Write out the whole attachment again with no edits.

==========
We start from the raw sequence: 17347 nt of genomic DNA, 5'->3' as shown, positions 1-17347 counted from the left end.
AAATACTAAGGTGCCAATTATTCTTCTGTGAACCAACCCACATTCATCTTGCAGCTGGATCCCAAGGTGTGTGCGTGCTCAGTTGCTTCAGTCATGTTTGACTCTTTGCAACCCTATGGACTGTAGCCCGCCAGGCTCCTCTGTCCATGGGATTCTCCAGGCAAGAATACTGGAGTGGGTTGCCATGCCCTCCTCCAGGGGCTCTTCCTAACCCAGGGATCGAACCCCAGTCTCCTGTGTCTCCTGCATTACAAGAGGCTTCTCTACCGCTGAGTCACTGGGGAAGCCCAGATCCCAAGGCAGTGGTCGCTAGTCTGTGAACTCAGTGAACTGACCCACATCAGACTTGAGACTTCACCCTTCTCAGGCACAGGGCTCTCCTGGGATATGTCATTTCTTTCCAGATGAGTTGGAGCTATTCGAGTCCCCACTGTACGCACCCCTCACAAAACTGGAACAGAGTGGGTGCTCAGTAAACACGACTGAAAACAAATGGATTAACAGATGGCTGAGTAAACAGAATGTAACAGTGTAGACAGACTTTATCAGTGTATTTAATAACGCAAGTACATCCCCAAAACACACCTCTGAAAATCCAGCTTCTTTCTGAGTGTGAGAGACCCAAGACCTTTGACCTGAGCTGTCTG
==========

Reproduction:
We start from the raw sequence: 17347 nt of genomic DNA, 5'->3' as shown, positions 1-17347 counted from the left end.
AAATACTAAGGTGCCAATTATTCTTCTGTGAACCAACCCACATTCATCTTGCAGCTGGATCCCAAGGTGTGTGCGTGCTCAGTTGCTTCAGTCATGTTTGACTCTTTGCAACCCTATGGACTGTAGCCCGCCAGGCTCCTCTGTCCATGGGATTCTCCAGGCAAGAATACTGGAGTGGGTTGCCATGCCCTCCTCCAGGGGCTCTTCCTAACCCAGGGATCGAACCCCAGTCTCCTGTGTCTCCTGCATTACAAGAGGCTTCTCTACCGCTGAGTCACTGGGGAAGCCCAGATCCCAAGGCAGTGGTCGCTAGTCTGTGAACTCAGTGAACTGACCCACATCAGACTTGAGACTTCACCCTTCTCAGGCACAGGGCTCTCCTGGGATATGTCATTTCTTTCCAGATGAGTTGGAGCTATTCGAGTCCCCACTGTACGCACCCCTCACAAAACTGGAACAGAGTGGGTGCTCAGTAAACACGACTGAAAACAAATGGATTAACAGATGGCTGAGTAAACAGAATGTAACAGTGTAGACAGACTTTATCAGTGTATTTAATAACGCAAGTACATCCCCAAAACACACCTCTGAAAATCCAGCTTCTTTCTGAGTGTGAGAGACCCAAGACCTTTGACCTGAGCTGTCTG